logback asynchronous output log explanation


Logback should be the most popular log printing framework at present. After all, the default integrated log framework in Spring Boot is also logback. In the actual project development process, we often encounter the problem of reducing program concurrency and QPS due to printing a large number of logs. This problem can be solved to a great extent through logback asynchronous log output.

1, What is an Appender?

Official logback documentation: https://logback.qos.ch/manual/appenders.html

logback Chinese document

Official introduction:

Logback delegates the task of writing log events to the component named Appenders, which must implement ch.qos logback. core. The interface of the appender.
Simply put, an Appender is a component used to handle log output events under the logback framework.

The core methods of the Appender interface are as follows:

package ch.qos.logback.core;
import ch.qos.logback.core.spi.ContextAware;
import ch.qos.logback.core.spi.FilterAttachable;
import ch.qos.logback.core.spi.LifeCycle;

public interface Appender<E> extends LifeCycle, ContextAware, FilterAttachable {

  public String getName();
  public void setName(String name);

 //Core method: processing log events
  void doAppend(E event);

The doAppend() method is the most important method in the logback framework. It is responsible for outputting log events to the appropriate output device in the appropriate format.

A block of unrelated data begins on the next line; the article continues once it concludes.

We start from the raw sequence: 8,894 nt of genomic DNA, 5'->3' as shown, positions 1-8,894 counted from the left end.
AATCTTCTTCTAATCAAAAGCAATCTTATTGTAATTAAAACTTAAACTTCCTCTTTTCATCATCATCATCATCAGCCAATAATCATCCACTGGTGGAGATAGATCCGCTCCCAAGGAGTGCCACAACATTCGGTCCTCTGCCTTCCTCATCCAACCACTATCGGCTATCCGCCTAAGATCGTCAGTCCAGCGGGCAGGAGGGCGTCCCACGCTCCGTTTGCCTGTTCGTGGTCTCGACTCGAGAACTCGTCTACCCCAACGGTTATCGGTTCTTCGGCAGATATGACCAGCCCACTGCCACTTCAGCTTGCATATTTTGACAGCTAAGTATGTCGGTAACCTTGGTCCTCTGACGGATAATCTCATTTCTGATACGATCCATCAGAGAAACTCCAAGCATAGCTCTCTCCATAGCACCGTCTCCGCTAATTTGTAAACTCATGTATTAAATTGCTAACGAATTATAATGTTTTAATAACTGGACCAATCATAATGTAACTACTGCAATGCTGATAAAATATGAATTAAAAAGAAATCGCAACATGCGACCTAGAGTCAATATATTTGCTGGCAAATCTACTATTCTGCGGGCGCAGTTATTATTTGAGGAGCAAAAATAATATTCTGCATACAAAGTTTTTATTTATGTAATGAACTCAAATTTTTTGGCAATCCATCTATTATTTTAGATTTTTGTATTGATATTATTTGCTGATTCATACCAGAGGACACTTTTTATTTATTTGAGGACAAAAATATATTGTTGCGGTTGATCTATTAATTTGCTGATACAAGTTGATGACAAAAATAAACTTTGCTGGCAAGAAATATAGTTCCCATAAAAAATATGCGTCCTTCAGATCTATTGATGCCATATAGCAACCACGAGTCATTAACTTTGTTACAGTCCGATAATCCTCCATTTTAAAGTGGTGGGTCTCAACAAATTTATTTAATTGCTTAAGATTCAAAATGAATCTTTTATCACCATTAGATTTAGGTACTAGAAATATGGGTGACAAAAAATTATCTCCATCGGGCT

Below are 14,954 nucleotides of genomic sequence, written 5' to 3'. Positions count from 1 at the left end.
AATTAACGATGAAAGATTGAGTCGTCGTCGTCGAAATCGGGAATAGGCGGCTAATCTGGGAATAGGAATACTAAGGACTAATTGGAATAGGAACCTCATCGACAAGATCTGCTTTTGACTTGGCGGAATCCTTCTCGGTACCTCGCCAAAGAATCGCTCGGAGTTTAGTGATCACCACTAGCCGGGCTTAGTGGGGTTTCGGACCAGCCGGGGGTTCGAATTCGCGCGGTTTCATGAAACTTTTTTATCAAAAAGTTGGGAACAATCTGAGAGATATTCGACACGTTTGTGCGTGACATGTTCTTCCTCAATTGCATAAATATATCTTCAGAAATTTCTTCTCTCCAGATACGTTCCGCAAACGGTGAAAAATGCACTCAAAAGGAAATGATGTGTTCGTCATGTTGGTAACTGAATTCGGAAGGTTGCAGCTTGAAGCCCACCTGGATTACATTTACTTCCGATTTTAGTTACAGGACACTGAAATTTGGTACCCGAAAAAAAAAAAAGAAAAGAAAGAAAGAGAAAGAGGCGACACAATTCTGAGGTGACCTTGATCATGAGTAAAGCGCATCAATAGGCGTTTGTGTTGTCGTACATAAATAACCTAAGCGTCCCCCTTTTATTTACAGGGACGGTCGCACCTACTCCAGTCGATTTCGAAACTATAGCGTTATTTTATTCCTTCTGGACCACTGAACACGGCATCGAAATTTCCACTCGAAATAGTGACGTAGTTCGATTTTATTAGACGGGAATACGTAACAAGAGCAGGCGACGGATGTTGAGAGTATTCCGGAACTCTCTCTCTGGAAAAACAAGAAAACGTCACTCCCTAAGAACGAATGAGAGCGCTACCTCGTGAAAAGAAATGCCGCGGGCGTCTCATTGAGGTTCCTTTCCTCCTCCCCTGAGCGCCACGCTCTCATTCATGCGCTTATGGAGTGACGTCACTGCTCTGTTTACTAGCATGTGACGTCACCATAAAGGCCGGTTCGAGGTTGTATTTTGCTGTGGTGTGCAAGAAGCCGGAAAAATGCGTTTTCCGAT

2, Appender class diagram

Outputstreamapender is a superclass of the other three add-on programs, namely ConsoleAppender and FileAppender, which is a superclass of RollingFileAppender. The next figure illustrates the class diagram of outputstreamapender and its subclasses.

1. Console log output ConsoleAppender

Configuration example:

  <appender name="STDOUT" class="ch.qos.logback.core.ConsoleAppender">
      <pattern>%-4relative [%thread] %-5level %logger{35} - %msg %n</pattern>
  <root level="DEBUG">
       <appender-ref ref="STDOUT" />

Console log output is mainly used in the development environment. For example, when developing in IDEA, you can clearly and intuitively see the running log on the console, which is more convenient for program debugging. When the application is published to the test environment and production environment, it is recommended to turn off the console log output to improve the throughput of log output and reduce unnecessary performance overhead.

2. Single log file output FileAppender

Configuration example:

  <appender name="FILE" class="ch.qos.logback.core.FileAppender">
    <!-- Log file name -->
    <!-- Whether to append output -->
    <!-- Refresh now, set to false Can improve log throughput -->
     <!-- Log output format -->
      <pattern>%-4relative [%thread] %-5level %logger{35} - %msg%n</pattern>
  <root level="DEBUG">
    <appender-ref ref="FILE" />

Using a single log file to output logs can easily cause the volume of the log file to expand all the time, which is not conducive to the management and viewing of the log file. It is rarely used.

3. Rolling log file output RollingFileAppender

Configuration example:

  <appender name="FILE" class="ch.qos.logback.core.rolling.RollingFileAppender">
    <!-- Log file name -->
    <rollingPolicy class="ch.qos.logback.core.rolling.TimeBasedRollingPolicy">
      <!-- Rolling generation of historical log files by day -->

      <!-- Number of days and capacity of historical log file-->

      <pattern>%-4relative [%thread] %-5level %logger{35} - %msg%n</pattern>

  <root level="DEBUG">
    <appender-ref ref="FILE" />

Configure the rolling generation policy of log files, as well as the number of days and total capacity of historical log files through rollingPolicy,
It is the most recommended log output method for test environment and production environment.

3, Synchronous and asynchronous output comparison

  • Synchronous output